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Venezuelan migrants gather at a shelter on the border with Colombia where the Catholic Church and the UN provide meals for more than 4000 people every day Venezuelan migrants gather at a shelter on the border with Colombia where the Catholic Church and the UN provide meals for more than 4000 people every day  (AFP or licensors)

Venezuela government and opposition resume talks

Talks between Venezuela's opposition and representatives of President Nicolas Maduro's government will take place this week.

By James Blears

Venezuela`s Government and Opposition have agree to resume stalled talks. The talks come amid a profound economic and humanitarian crisis in the country, where hardship has made life untenable for many Venezuelans with basic needs, such as food and medicine, hard to come by.

Thus, since 2015, almost four million people have left Venezuela, most of them escaping to neighbouring countries which have seen a surge in asylum seekers.   

The Catholic Church

The Catholic Church in Venezuela is on the forefront in trying to assist the impoverished population, but a  Venezuelan Cardinal is accusing  the government of intimidation and has reiterated his appeal to President Nicolas Maduro to engage in dialogue.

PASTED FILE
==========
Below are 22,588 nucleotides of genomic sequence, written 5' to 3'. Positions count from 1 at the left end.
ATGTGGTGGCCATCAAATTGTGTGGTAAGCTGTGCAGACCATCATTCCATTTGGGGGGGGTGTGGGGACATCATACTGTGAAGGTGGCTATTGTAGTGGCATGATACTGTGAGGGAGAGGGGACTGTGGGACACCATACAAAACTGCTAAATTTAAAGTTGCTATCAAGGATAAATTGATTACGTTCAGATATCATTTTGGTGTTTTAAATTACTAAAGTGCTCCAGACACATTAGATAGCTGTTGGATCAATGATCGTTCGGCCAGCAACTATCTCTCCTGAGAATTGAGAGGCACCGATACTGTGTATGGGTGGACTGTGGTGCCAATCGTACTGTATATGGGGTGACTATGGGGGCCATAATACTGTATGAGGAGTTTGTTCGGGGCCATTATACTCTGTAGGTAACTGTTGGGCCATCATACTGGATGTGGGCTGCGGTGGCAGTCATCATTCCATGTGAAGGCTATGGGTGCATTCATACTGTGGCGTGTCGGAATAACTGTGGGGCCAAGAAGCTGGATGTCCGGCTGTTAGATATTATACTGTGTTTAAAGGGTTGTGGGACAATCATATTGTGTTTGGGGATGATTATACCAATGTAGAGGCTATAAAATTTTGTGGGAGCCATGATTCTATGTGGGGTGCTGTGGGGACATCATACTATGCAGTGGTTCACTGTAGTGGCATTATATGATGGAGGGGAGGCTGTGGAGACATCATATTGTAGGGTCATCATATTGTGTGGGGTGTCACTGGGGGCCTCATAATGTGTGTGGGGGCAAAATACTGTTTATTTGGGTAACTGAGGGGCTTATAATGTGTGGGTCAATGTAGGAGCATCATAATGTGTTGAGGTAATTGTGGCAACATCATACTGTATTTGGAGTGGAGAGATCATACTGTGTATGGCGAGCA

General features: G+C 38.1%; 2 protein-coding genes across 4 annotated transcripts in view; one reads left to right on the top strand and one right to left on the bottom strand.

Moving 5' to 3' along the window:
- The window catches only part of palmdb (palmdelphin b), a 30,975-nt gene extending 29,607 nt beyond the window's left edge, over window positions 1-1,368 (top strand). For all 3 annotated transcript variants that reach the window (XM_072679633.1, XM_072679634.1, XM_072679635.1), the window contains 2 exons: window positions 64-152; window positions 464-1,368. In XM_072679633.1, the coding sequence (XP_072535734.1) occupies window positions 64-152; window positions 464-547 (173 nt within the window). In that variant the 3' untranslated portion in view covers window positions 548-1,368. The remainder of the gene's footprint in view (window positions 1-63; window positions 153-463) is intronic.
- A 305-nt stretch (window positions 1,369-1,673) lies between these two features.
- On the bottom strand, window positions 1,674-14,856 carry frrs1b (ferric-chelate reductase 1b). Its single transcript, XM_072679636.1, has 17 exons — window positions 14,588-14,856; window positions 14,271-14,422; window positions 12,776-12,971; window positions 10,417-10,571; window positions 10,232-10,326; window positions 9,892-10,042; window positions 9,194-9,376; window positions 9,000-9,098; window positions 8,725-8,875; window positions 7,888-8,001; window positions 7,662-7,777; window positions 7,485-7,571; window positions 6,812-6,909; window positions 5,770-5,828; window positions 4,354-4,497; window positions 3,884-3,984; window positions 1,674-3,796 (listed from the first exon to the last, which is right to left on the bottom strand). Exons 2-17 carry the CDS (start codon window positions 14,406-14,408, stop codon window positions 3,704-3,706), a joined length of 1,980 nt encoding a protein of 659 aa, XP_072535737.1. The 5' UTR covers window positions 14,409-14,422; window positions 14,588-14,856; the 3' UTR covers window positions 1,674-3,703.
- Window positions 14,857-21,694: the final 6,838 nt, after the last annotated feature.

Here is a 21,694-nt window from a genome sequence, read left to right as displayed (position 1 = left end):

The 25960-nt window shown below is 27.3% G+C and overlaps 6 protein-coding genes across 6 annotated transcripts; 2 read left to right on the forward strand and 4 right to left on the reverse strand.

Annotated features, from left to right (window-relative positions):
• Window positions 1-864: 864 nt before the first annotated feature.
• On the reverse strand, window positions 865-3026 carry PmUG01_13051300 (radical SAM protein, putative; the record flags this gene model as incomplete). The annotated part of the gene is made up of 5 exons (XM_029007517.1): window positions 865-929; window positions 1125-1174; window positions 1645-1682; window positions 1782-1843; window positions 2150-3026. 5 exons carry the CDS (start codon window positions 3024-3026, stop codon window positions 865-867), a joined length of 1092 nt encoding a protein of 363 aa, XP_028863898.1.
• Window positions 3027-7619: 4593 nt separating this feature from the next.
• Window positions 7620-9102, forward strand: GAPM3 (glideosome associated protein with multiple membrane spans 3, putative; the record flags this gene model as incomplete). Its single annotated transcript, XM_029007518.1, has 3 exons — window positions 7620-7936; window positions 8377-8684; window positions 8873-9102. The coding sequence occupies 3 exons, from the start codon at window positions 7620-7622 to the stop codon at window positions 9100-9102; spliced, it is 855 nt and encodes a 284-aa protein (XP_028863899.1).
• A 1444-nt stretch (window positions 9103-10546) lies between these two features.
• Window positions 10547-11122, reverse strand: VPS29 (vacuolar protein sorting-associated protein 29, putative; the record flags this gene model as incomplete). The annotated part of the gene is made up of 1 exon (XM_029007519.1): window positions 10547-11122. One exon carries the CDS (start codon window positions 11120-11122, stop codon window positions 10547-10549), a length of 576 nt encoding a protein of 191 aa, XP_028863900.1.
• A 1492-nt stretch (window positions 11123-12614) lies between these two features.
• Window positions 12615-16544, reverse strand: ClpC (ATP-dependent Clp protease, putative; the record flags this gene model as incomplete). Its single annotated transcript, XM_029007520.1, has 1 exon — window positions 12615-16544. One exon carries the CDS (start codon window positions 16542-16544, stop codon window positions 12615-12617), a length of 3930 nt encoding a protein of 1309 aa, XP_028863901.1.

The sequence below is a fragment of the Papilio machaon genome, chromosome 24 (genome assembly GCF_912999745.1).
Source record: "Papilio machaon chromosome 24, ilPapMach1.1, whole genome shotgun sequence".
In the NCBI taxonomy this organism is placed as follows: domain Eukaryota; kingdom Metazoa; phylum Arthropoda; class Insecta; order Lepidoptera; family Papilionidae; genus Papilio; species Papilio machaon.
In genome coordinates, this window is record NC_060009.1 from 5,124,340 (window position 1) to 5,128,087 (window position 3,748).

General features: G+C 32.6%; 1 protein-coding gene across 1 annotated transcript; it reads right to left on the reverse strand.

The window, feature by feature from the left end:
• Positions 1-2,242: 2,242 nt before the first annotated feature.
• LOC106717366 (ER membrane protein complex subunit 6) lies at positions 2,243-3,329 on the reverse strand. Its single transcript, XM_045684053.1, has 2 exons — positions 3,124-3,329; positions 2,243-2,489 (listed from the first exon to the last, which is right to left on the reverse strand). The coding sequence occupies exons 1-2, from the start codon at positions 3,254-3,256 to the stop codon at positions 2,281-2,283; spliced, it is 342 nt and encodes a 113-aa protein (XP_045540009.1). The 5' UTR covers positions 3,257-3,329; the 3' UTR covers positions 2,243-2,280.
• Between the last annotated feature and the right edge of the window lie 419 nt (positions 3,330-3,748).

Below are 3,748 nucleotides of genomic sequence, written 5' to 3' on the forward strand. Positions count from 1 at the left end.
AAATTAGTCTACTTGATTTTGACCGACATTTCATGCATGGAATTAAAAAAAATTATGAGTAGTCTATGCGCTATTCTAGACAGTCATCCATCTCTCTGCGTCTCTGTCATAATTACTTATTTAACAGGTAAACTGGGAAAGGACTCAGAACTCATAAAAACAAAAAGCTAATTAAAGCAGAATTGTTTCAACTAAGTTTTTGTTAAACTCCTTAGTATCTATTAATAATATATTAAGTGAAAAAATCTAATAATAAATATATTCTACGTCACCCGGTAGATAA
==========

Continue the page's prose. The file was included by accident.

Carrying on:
In an interview with the Pontifical Foundation ‘Aid to the Church in Need’, Archbishop Baltasar Porras of Merida, apostolic administrator of Caracas and President of Caritas Venezuela, shone the light on the limitations and intimidation perpetrated by the government against Church officials and organizations.

He decried the fact that those who are bringing aid to the impoverished population and even parishes are continuously under pressure to stop their work.  

Political talks

Meanwhile the Caribbean nation, Barbados, is set to host the resumption of stalled talks between Venezuela`s Government and Opposition.

Norway which hosted the preliminary talks and is mediating the protracted process says the aim of the upcoming  next round of discussions in Barbados, is to move further forward towards a constitutional settlement.

The Opposition led by Juan Guaido wants a transitional government to replace the Administration of President Nicolas Maduro, and then free elections monitored by international observers.

Guaido insists he`s the legitimate Interim President, recognized by more than fifty nations all around the world.  While Maduro states he`s the democratically elected President. 

The Opposition disputes the fairness of last year`s Presidential Election. 

Venezuela`s Armed Forces remain staunchly loyal to Maduro which is his bedrock anchor on residual  political power. 

Meanwhile the Venezuelan economy spirals ever downwards from crisis to disaster and with it acute shortages accompanied by hyper-inflation.  

Maduro blames US sanctions, while Guaido says it`s the result of corruption and years of chronic mismanagement. 

Listen to the report by James Blears
09 July 2019, 16:59